The month of April reminds us of two very important topics: Women’s Eye Health and Sports Eye Safety month. Rand Eye Institute is very aware of the importance of these two important topics as we see the daily consequences, they cause our patients. In Women’s Eyes Health prevention is key. This goes back to the importance of annual eye exams. On the other hand, for Sports Safety, protection is the name of the game. Keywords for April are Prevention and Protection.
The Prevent Blindness organization states that women have higher rates of eye diseases such as cataracts, glaucoma, and age-related macular degeneration than men. Women also tend to have a higher rate of dry eyes and often deal with vision changes due to hormonal changes, pregnancy, and menopause. It is important to note that women are usually the caregivers for the entire family, hence, the further importance of their eyesight. The National Eye Institute stated that women deal with greater instances of eye disorders because they tend to live longer lives than men. Therefore, women are more likely to undergo cancer treatments which affect their vision. Medications, Hormonal treatments, hormonal imbalances can produce vision changes. Annual Eye exams will detect most conditions which, if caught early, can be treated or controlled.
Sports Eye Safety is another important topic to reflect on. Accidents will happen when playing sports, but if you are protected, you will not get injured. Eye Protection should fit comfortably and protect eyes without compromising on your athletic performance. This is true especially when it comes to the health of your eyes.
Here are some tips when buying sports protection:
- Consult an eye care professional to get the best eye protection for your sports, hobbies, and lifestyle
- Ask your eye doctor to fit you with prescription eye protection if you need glasses
- Please remember that protection needs to be cushioned and well fitted to your face so that it does not cut the skin in case of contact with an object.
- Make sure the purchased eye protection fits well. Consult with an eye professional.
We are back to our two keywords. Prevention by attending your annual eye exams is very important for everybody but especially for women. And protection to prevent any injury. You can have fun and be fit without the fear of compromising your vision. Have a great and healthy month of April! Call 954-782-1700 for your annual eye exam.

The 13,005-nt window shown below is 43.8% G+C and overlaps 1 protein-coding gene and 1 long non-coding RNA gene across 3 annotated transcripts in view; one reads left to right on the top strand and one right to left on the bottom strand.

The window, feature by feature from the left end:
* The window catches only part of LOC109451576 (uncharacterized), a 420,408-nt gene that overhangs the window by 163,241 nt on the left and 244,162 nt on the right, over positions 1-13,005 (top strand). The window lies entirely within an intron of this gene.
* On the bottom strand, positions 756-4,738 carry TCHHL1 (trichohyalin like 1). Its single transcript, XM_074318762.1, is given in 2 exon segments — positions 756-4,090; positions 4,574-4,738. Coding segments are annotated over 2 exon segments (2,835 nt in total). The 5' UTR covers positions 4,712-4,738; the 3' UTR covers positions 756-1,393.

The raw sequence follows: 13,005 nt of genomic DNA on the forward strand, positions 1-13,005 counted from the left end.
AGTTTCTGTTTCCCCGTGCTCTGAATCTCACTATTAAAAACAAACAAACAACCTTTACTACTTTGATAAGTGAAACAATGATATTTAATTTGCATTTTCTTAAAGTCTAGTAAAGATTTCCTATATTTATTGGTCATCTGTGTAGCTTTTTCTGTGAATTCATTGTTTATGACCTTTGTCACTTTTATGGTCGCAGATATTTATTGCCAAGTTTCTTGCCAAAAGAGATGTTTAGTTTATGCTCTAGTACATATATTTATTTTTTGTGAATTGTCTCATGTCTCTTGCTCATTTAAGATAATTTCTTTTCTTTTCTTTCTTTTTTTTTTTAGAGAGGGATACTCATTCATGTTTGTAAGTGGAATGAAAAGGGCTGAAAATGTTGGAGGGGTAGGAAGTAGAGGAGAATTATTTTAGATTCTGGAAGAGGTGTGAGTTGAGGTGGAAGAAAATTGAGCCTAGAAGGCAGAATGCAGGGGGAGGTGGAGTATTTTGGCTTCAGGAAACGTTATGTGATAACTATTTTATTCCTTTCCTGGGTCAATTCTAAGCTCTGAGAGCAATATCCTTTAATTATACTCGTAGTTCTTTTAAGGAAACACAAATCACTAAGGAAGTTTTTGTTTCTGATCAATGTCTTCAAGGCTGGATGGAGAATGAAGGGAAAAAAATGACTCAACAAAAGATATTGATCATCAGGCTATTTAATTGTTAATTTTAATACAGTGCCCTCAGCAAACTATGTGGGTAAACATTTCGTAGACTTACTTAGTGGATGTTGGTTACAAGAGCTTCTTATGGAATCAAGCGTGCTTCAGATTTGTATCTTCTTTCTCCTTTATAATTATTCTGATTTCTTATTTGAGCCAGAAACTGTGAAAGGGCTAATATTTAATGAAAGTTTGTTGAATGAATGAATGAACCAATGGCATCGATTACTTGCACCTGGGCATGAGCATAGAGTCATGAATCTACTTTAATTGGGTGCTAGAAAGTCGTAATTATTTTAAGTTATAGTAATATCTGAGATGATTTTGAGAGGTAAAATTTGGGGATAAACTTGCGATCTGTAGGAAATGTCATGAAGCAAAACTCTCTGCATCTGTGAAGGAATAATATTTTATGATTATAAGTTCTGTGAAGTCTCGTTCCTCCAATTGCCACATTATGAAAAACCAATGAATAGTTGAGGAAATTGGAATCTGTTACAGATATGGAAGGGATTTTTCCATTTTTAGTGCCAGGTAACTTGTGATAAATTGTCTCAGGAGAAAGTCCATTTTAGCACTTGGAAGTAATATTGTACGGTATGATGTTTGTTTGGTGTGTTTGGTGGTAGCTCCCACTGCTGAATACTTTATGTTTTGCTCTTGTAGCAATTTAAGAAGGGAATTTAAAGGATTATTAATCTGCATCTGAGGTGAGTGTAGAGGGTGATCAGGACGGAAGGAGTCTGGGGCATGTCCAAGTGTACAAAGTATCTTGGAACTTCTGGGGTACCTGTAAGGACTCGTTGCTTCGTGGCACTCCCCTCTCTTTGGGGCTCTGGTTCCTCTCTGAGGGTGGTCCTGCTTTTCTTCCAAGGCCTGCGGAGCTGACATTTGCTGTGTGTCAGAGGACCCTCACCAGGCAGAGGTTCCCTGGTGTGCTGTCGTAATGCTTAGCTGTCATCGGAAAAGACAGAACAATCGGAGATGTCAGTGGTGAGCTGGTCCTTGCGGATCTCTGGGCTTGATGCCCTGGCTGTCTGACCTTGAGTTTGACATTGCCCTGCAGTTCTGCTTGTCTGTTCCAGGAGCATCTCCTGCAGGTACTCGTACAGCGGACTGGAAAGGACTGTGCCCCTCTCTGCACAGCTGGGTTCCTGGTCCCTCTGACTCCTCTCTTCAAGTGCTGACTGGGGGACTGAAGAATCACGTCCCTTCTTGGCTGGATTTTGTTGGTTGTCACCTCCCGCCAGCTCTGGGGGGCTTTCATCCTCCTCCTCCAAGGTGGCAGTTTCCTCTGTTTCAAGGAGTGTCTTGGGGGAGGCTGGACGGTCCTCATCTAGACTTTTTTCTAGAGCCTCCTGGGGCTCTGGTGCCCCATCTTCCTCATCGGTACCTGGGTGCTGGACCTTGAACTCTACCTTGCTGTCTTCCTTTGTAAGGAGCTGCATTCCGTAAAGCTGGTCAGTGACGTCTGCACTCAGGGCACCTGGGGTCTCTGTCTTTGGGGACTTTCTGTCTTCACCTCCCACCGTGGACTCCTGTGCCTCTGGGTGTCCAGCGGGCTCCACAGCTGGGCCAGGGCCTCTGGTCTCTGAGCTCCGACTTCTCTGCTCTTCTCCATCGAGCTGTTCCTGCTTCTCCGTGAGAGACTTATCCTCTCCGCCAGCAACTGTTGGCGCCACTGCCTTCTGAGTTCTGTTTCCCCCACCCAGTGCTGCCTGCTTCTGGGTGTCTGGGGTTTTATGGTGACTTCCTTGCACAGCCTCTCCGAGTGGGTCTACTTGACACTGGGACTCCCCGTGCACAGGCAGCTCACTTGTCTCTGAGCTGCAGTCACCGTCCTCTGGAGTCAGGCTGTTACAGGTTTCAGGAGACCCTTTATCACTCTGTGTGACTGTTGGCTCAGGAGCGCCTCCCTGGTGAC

Workplace Eye Wellness Month
Tips to Consider
According to the CDC, more than 2,000 US workers sustain eye injuries every day. We must educate people on how to address these preventable injuries. The first step is to have the workplace, whether it is a factory, an office, or a park, engage in the education and supervision of the safety of their staff. The Occupational Safety and Health Administration (OSHA) requires employers to ensure the safety of all their employees. Eye and face protection must be provided whenever a potential exposure to chemical, radiological, or mechanical irritants are present.
Safety eyewear includes:
- Non-prescription / prescription safety glasses
- Face Shields
- Welding helmets
- Full face respirators
Eye wellness must also be taken into consideration in the office environment. Too much screen time and not enough breaks can lead to headaches, neck pains, back strain, and dry eyes. When we stare at a screen for an extended period, we are not blinking as often and thus the eyes are not getting lubricated. Lack of lubrication leads to dry eye symptoms a condition that can be quite bothersome and painful.
Here are some tips on ways to protect your eyes from dry eye syndrome:
- Remember the 20-20-20 rule. Every 20 minutes look at an object 20 feet away for 20 seconds.
- Do not forget to blink
- Use artificial tears
- Drink water
- Schedule regular eye appointments with your eye physician.
- If you already have dry eyes, Rand Eye Institute offers special dry eye appointments on Tuesdays with Dr. Allison Rand.